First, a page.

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From Chris Teoh <chris.t...@gmail.com>
Subject Re: Map side join without broadcast
Date Mon, 01 Jul 2019 21:12:28 GMT
Hey there,

I think it's overcomplicating the partitioning by explicitly specifying the
partitioning when using the hash is the default behaviour of the
partitioner in Spark. You could simply do a partitionBy and it would
implement the hash partitioner by default.

Let me know if I've misinterpreted the code. I think also using map after
partitioning will also cause Spark to lose the partitioner.

On Sun, 30 Jun 2019 at 20:56, jelmer <jkuperus@gmail.com> wrote:

> Does something like the code below make any sense or would there be a more
> efficient way to do it ?
>
>     val wordsOnOnePartition = input
>>       .map { word => Math.abs(word.id.hashCode) % numPartitions -> word }
>>       .partitionBy(new PartitionIdPassthrough(numPartitions))
>>     val indices = wordsOnOnePartition
>>         .mapPartitions(it => new IndexIterator(it, m))
>>         .cache()
>>     val wordsOnEachPartition = input
>>       .flatMap(word => 0 until numPartitions map { partition => partition
>> -> word } )
>>       .partitionBy(new PartitionIdPassthrough(numPartitions))
>>     val nearest = indices.join(wordsOnEachPartition)
>>       .flatMap { case (_, (index, Word(word, vector))) =>
>>         index.findNearest(vector, k + 1).collect {
>>           case SearchResult(Word(relatedWord, _), score) if relatedWord
>> != word =>
>>             RelatedItem(word, relatedWord, score)
>>         }
>>         .take(k)
>>       }
>>     val result = nearest.groupBy(_.word).map { case (word, relatedItems)
>> =>
>>         word +: relatedItems.toSeq
>>             .sortBy(_.similarity)(Ordering[Double].reverse)
>>             .map(_.relatedWord)
>>             .take(k)
>>             .mkString("\t")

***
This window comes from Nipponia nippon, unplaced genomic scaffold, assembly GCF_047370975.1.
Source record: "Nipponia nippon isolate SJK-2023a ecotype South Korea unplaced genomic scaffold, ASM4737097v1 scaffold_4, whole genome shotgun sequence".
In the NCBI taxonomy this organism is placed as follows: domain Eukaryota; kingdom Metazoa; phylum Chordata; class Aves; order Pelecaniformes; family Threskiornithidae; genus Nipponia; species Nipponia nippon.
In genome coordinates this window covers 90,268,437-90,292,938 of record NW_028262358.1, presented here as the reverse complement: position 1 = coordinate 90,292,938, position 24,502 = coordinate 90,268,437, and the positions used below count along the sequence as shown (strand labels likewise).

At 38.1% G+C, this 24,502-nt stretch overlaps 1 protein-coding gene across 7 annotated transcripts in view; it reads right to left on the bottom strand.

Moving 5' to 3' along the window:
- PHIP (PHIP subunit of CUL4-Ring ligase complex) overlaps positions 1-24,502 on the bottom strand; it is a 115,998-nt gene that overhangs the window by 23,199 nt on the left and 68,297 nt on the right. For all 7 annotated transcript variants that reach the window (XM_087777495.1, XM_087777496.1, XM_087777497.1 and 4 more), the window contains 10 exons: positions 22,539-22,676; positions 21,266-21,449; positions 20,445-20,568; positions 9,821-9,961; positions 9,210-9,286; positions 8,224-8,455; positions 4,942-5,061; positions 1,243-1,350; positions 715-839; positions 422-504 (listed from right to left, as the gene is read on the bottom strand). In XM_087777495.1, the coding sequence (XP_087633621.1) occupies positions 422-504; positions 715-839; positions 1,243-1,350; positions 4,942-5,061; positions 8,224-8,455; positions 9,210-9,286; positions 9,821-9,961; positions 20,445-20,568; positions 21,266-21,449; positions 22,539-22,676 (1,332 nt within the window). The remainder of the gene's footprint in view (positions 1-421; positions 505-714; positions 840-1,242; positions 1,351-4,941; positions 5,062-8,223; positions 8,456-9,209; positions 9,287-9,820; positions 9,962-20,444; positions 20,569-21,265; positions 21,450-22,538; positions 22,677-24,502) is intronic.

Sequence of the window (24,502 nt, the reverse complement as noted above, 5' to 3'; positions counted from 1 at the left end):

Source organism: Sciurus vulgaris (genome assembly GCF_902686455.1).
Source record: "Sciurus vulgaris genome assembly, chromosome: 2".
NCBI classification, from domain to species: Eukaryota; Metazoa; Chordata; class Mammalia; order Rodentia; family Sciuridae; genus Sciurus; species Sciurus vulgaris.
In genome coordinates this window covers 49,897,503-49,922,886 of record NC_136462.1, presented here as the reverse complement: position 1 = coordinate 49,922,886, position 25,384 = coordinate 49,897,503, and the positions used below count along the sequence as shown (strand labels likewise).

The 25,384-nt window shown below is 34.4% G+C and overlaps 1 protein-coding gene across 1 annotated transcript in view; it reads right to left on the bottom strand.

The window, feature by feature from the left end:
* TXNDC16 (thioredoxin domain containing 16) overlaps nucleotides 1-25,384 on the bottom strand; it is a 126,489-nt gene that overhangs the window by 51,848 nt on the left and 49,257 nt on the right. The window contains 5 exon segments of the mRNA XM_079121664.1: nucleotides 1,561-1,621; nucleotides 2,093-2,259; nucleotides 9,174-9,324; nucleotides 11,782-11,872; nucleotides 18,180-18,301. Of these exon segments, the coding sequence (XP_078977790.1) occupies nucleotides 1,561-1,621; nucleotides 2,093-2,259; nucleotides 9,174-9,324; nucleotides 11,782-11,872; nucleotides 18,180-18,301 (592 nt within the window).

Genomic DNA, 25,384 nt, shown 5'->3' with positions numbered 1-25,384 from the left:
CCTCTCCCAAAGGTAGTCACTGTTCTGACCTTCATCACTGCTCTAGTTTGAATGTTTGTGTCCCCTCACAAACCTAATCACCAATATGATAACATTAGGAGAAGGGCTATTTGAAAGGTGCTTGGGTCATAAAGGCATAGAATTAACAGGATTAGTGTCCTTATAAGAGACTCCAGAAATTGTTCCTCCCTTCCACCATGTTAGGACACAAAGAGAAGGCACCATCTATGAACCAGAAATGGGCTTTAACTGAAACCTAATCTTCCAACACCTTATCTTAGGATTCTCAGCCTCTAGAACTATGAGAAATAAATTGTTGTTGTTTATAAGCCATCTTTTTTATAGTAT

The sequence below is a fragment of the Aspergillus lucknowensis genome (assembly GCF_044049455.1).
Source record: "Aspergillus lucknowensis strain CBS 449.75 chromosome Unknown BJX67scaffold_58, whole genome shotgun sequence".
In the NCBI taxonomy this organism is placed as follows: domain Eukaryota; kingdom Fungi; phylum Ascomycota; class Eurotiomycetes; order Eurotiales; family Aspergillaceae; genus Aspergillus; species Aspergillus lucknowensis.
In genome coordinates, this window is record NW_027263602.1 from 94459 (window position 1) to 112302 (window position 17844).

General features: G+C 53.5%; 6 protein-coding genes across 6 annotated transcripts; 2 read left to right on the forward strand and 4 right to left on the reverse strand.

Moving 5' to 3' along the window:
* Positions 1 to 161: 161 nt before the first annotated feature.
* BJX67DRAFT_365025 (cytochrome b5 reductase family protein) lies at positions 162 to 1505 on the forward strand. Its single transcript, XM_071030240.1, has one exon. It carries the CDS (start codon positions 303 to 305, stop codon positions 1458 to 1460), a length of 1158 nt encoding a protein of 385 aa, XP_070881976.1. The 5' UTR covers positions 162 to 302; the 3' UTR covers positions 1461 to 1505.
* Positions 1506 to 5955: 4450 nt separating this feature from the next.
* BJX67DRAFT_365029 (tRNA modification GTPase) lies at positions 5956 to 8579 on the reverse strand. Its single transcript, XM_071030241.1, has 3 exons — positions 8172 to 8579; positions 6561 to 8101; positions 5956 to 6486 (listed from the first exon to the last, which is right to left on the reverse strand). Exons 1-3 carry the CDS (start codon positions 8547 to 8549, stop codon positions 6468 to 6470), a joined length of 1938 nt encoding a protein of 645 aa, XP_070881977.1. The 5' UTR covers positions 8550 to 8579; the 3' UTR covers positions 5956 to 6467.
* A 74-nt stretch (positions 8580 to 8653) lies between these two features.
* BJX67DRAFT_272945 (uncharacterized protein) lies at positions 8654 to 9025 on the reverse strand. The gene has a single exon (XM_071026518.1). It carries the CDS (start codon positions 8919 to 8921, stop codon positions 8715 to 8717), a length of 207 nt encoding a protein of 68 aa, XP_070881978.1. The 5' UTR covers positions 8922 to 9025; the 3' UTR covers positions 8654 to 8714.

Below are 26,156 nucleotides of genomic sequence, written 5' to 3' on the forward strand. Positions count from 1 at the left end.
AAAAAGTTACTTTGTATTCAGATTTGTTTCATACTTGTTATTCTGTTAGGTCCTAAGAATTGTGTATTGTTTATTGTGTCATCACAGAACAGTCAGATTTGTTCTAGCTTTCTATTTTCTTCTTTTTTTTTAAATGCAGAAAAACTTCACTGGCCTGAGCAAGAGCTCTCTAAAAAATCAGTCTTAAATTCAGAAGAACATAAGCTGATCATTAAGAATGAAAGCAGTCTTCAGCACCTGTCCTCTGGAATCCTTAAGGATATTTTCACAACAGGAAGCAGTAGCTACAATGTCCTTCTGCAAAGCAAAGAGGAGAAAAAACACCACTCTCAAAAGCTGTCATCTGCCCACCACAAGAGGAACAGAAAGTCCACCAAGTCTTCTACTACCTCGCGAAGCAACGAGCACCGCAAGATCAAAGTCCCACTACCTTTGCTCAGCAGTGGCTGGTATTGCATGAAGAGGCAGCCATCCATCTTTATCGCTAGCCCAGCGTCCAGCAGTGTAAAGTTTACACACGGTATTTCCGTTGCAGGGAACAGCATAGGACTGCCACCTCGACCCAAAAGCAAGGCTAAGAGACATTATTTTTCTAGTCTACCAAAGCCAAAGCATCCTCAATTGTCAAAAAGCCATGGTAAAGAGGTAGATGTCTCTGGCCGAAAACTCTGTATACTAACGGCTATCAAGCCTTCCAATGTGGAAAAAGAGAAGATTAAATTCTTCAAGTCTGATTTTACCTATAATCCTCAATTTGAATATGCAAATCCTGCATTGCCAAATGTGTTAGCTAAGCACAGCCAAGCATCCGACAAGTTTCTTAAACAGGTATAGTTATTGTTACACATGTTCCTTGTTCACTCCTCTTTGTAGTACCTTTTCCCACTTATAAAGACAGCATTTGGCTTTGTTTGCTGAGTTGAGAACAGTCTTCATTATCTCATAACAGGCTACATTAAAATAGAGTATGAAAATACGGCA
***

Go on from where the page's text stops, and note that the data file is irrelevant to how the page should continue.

>>     }
>>
>
> I manually assign a partition to each word of a list of words, and
> repartition the rdd by this partition key
>
> There i use mapPartitions to construct a partial index so i end up with
> one index in each partition.
>
> Then i read the words again but this time assign every partition to each
> word and join it on the indices rdd by partition key. So effectively every
> index will be queries
>
> Finally i merge the results from each index into a single  list keeping
> only the most relevant items by doing a groupBy
>
>
>
> On Sun, 30 Jun 2019 at 01:45, Chris Teoh <chris.teoh@gmail.com> wrote:
>
>> The closest thing I can think of here is if you have both dataframes
>> written out using buckets. Hive uses this technique for join optimisation
>> such that both datasets of the same bucket are read by the same mapper to
>> achieve map side joins.
>>
>> On Sat., 29 Jun. 2019, 9:10 pm jelmer, <jkuperus@gmail.com> wrote:
>>
>>> I have 2 dataframes,
>>>
>>> Dataframe A which contains 1 element per partition that is gigabytes big
>>> (an index)
>>>
>>> Dataframe B which is made up out of millions of small rows.
>>>
>>> I want to join B on A but i want all the work to be done on the
>>> executors holding the partitions of dataframe A
>>>
>>> Is there a way to accomplish this without putting dataframe B in a
>>> broadcast variable or doing a broadcast join ?
>>>
>>>

-- 
Chris

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